Boy, Snow, Bird by Helen Oyeyemi


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In some review I read about Boy, Snow, Bird by Helen Oyeyemi defined as a Snow White retelling set in USA in the fifties. This definition is quite reductive and, as much the story contains mirrors, a child named Snow and people behaving strangely in front of mirrors, the novel deals with complex problems.

The story begins with Boy Novak, at first a child and then a woman who lives in New York, raised only by her father, the Rat Catcher. Boy endures for years her father violences, until she decides to flee home. The bus will bring her to Flax Hill, Massachuset. Boy at first does not settles in the town she defines “of experts”, because everyone is an expert of a specific field and the town exports high quality products.

Boy meets Arthur Whitman, widower and father of a fairy and beautiful child, Snow. Boy and Arthur marry and they have a daughter, Bird. The child is not white, and her birth shows Boy the secret of the Whitman family. Boy’s mother in law suggests to send Bird to live with her daughter, another black woman, in order to maintain the appearances. Boy instead chooses to send away Snow.

The novel is divided in three parts: the first and the last belong to Boy, the middle one is Bird’s. The character that is best described and has the great appeal to the reader is Boy, also because she tells the major part of the story. In Bird’s section what I found most interesting is the letter’s exchange with her sister Snow, and I would have liked it to have more “space”.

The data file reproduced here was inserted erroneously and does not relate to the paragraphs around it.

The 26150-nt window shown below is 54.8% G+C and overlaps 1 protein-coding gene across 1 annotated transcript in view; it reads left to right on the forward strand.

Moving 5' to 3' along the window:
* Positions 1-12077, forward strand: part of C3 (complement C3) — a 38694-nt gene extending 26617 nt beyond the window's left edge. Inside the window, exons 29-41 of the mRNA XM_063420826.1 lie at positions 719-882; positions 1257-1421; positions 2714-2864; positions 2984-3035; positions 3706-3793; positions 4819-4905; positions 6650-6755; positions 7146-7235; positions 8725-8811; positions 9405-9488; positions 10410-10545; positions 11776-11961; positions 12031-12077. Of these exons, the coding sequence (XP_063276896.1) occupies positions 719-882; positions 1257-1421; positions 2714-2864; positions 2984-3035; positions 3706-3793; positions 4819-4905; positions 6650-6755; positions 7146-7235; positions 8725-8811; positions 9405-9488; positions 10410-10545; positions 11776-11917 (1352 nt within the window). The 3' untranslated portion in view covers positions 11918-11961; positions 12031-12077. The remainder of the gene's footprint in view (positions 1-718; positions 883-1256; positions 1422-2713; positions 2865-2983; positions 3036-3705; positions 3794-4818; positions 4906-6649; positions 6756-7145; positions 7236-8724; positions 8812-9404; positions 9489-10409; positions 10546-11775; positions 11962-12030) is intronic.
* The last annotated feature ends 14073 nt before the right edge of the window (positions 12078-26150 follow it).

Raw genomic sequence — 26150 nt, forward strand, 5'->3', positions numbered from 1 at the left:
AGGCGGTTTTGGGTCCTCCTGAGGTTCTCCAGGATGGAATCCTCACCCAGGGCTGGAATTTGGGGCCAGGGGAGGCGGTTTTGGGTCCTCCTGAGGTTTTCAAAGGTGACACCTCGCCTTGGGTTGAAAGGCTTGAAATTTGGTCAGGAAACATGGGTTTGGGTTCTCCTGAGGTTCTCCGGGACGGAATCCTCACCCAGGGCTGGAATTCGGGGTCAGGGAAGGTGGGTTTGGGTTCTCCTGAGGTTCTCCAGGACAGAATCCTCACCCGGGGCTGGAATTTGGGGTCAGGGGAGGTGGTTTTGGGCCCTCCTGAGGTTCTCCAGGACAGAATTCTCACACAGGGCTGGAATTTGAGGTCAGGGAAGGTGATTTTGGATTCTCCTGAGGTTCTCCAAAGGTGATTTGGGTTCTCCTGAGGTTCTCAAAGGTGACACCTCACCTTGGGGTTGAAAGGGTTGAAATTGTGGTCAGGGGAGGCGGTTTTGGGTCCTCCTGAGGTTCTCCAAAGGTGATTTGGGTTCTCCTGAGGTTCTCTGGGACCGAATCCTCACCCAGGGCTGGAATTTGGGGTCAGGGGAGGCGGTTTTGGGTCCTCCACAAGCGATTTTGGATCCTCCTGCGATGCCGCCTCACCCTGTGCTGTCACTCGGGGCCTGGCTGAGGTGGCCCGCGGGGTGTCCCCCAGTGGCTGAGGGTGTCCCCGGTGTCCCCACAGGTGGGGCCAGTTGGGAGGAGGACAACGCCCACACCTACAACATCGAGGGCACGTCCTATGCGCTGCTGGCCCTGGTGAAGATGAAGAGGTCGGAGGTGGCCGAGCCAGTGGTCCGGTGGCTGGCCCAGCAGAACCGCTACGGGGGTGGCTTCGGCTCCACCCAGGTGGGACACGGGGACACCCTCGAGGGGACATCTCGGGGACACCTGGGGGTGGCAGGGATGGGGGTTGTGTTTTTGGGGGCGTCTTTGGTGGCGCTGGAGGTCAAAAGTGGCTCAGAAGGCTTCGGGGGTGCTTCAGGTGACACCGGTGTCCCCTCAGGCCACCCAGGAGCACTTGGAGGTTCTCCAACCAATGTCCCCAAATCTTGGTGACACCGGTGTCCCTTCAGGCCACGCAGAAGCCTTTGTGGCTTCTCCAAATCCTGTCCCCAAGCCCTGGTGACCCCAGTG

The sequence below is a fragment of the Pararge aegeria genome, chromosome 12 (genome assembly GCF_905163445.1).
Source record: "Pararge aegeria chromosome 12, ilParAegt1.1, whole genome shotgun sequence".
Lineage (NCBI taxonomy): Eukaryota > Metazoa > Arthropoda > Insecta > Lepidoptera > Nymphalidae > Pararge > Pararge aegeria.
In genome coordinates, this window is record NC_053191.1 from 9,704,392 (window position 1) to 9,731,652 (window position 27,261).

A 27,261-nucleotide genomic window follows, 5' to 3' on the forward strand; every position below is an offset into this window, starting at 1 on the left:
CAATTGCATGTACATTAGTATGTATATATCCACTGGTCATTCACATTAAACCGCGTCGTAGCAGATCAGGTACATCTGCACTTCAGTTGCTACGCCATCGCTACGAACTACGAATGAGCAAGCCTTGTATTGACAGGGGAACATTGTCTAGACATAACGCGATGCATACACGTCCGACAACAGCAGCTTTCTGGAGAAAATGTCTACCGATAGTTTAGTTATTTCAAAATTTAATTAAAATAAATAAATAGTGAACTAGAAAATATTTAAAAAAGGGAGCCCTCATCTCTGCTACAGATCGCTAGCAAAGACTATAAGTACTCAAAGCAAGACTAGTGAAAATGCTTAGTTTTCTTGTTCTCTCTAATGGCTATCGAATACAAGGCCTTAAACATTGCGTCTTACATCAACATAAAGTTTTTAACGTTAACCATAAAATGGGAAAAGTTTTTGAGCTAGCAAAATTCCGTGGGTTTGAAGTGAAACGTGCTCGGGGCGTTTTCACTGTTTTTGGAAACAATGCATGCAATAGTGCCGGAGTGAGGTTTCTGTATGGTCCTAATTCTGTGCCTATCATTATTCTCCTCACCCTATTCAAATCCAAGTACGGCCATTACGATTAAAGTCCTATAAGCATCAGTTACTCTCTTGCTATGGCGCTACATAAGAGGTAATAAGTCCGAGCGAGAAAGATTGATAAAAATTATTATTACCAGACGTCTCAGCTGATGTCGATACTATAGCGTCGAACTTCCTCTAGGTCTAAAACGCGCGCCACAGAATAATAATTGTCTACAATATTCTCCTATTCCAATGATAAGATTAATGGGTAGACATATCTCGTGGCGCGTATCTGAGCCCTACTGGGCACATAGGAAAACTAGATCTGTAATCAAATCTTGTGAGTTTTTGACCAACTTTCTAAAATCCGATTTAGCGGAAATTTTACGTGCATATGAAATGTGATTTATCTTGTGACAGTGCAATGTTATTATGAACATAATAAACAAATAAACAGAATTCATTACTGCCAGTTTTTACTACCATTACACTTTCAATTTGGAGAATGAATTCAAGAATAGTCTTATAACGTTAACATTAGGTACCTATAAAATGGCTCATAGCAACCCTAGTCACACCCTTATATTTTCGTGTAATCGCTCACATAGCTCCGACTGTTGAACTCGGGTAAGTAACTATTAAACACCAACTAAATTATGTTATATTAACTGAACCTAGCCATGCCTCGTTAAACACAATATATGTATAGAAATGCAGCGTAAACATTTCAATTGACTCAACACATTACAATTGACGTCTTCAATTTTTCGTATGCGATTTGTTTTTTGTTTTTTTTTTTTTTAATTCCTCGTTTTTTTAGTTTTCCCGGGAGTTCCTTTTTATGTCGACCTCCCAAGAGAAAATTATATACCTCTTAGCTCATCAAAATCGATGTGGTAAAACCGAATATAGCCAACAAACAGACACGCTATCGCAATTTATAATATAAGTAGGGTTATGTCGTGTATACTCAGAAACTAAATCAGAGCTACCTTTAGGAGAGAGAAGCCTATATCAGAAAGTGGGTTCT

As I said in the beginning, talking about retelling is reductive: Boy is Snow stepmother, but the novel has few similarities with the fairy tale. The novel takes elements also from other fairy tales or classical stories, Bird dressing as Alice but mistaken for a made (by everyone but her mother), Boy looking at the snake bracelet – made by her husband – and commenting about how much it screams “evil stepmother”, and so on.

The main themes are in my opinion two: the racial discrimination and the struggle of the three main characters to find themselves. The racial discrimination is the reason why the Whitman family chooses to change its identity and to become a white family, and in the novel is easy to go from the story to History, with the sad story of Emmett Till, killed only for whistling to a white lady (I noticed this episode is reported also in  Americanah by Chimamanda Ngozi Adichie).

Finding themselves it’s a path that covers the whole novel; we follow mainly Boy – choosing to be a wife, a mother and something like an evil stepmother – but we can also see something of the other two girls: Bird’s skill in reproducing voices and her desire for truth (like her birth defined a path of uncovering secrets). Snow is beautiful but she is also distant and people do not become her friends.

The novel is enjoyable (more linear than Mr. Fox) and it confirms my interest in Helen Oyeyemi’s works; it written beautifully but I would have liked to hear more about Snow, that is the most neglected character in the book.

* Boy, Snow, Bird by Helen Oyeyemi ★★★★☆

*I read this book in english


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